British Columbia

First Haida-language feature film previewed on home turf ahead of TIFF

The first feature film to be made entirely in the Haida language will be shown at the Toronto International Film Festival next week. But one of the directors says the film's Haida Gwaii debut will mean more.

Haida cast speaks only in the Haida language in Edge of the Knife

Traditonal Haida carvers arrive ahead of a ceremonial Totem Pole raising. While Haida art has made a resurgence, the Haida language is endangered and fewer than 20 people speak it fluently. (Glen Kugelstadt/CBC)

The first feature film to be made entirely in the Haida language will be shown at the Toronto International Film Festival next week. But one of the directors says the film's Haida Gwaii debut will mean more.

"Toronto is quite a world away from Haida Gwaii. And we wanted the people that were involved in putting it together to get a chance to preview the film before the wide world got to see it," Edge of the Knife co-director Gwaai Edenshaw told Daybreak North guest host Andrew Kurjata.

The film stars a Haida cast, speaking in dialects of the Haida language. Edenshaw showed the film this weekend on Haida Gwaii. Family members were to attend some of those screenings, who Edenshaw describes as the critics who matter most.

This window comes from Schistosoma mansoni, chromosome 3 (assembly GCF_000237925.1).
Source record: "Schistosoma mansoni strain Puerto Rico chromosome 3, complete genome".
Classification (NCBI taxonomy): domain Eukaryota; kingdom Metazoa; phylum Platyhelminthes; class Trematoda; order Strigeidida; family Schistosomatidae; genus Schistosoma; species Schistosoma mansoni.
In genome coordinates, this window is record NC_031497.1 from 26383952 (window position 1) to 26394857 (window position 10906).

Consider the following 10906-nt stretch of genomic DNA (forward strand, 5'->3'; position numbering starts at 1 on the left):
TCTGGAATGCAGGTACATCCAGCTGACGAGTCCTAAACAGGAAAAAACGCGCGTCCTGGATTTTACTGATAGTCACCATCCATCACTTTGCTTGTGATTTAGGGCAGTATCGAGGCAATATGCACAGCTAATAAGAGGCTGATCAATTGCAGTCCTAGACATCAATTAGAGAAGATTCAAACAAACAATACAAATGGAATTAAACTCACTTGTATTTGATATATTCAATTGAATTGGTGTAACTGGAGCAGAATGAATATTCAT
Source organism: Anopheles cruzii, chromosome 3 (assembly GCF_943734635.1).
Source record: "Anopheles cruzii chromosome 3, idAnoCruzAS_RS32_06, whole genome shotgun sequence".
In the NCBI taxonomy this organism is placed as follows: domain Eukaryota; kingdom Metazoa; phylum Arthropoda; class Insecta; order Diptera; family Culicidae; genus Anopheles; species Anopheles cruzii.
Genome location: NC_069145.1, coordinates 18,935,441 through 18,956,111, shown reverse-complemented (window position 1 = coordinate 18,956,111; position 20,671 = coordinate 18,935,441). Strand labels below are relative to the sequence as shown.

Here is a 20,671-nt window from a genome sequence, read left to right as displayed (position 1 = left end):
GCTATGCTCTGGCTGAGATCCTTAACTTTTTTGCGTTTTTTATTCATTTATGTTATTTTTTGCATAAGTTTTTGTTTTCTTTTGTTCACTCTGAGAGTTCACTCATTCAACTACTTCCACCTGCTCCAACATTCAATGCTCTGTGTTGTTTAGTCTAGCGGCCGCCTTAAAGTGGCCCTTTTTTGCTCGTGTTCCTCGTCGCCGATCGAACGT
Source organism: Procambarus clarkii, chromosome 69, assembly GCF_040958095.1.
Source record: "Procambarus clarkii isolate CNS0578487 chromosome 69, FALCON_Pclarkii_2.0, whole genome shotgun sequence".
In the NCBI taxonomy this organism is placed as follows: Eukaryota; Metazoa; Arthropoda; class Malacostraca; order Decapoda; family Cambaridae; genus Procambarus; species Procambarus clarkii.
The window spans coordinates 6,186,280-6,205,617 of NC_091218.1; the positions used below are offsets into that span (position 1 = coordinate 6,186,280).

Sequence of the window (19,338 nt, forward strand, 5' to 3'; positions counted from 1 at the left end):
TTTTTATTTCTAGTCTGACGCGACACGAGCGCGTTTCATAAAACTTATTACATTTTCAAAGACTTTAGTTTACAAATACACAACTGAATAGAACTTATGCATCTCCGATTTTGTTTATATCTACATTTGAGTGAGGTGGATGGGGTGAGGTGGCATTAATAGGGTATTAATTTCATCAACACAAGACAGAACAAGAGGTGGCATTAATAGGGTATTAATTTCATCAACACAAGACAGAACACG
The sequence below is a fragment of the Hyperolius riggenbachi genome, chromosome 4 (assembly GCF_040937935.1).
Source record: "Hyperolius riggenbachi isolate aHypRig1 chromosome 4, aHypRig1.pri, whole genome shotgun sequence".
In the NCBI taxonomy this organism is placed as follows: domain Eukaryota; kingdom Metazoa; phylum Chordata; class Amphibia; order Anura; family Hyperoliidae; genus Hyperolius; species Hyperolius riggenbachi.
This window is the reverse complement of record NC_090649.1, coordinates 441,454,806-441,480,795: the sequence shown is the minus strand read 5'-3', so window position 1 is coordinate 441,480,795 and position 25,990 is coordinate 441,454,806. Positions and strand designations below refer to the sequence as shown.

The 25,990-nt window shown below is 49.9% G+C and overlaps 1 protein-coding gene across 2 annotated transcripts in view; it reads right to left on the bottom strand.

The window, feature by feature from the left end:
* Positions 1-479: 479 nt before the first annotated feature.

"If the Toronto Sun says they don't like it, I can live with that. But if [my aunt] is coming at me, well then I'll be running scared."

The film is inspired by a traditional Haida legend about a man who becomes stranded on an island after being washed up at sea. He transforms into the character Gaagiid, or Wildman.

The script for the film was translated to include various Haida dialects. (Glen Kugelstadt/CBC)

All Haida

Having a Haida cast was extremely important to Edenshaw.

"I just don't know if other people would have the same kind of commitment and desire to see this thing done right," he said.

"The idea of creating this film was also about creating some capacity within our community for filmmaking … getting Haidas seen and working within all aspects of this movie."

While many Haida people will be able to relate to the heroes in Edge of the Knife, Edenshaw says that anyone can find something in the film to relate to. 

"I think there are universalities in the Gaagiid stories."

The $1.8-million film was shot during the summer on Haida Gwaii after locals went through intensive language training. (Glen Kugelstadt/CBC)

West Coast Indigenous peoples are not often depicted in film, says Edenshaw. He is looking forward to audiences being exposed to the coastal landscape and its Haida peoples.

Listen to the full interview:

CBC's Andrew Kurjata speaks to Gwaii Edenshaw, the co-director of 'Edge of the Knife' about making a movie with a Haida cast, in the Haida language and why he's more nervous about showing it to his aunties than he is about the Toronto International Film Festival. 13:08

With files from Daybreak North